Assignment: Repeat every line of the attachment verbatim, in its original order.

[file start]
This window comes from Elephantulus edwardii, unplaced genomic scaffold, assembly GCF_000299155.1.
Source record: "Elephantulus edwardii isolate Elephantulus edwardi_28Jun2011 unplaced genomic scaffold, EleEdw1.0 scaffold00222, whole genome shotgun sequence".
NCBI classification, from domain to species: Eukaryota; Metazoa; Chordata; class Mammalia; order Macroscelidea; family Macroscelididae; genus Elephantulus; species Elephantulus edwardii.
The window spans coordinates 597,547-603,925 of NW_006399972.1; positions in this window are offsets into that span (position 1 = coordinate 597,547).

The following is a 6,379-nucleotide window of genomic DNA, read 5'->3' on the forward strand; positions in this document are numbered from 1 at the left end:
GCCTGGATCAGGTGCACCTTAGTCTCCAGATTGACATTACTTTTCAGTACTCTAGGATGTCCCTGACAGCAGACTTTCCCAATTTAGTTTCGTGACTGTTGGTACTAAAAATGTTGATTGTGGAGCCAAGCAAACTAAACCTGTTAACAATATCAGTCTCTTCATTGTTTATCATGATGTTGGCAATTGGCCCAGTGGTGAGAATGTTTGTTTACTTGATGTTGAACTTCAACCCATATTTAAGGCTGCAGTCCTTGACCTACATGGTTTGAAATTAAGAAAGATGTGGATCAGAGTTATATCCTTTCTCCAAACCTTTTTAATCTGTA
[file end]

This window comes from Elephantulus edwardii, unplaced genomic scaffold, assembly GCF_000299155.1.
Source record: "Elephantulus edwardii isolate Elephantulus edwardi_28Jun2011 unplaced genomic scaffold, EleEdw1.0 scaffold00222, whole genome shotgun sequence".
NCBI classification, from domain to species: Eukaryota; Metazoa; Chordata; class Mammalia; order Macroscelidea; family Macroscelididae; genus Elephantulus; species Elephantulus edwardii.
The window spans coordinates 597,547-603,925 of NW_006399972.1; positions in this window are offsets into that span (position 1 = coordinate 597,547).

The following is a 6,379-nucleotide window of genomic DNA, read 5'->3' on the forward strand; positions in this document are numbered from 1 at the left end:
GCCTGGATCAGGTGCACCTTAGTCTCCAGATTGACATTACTTTTCAGTACTCTAGGATGTCCCTGACAGCAGACTTTCCCAATTTAGTTTCGTGACTGTTGGTACTAAAAATGTTGATTGTGGAGCCAAGCAAACTAAACCTGTTAACAATATCAGTCTCTTCATTGTTTATCATGATGTTGGCAATTGGCCCAGTGGTGAGAATGTTTGTTTACTTGATGTTGAACTTCAACCCATATTTAAGGCTGCAGTCCTTGACCTACATGGTTTGAAATTAAGAAAGATGTGGATCAGAGTTATATCCTTTCTCCAAACCTTTTTAATCTGTA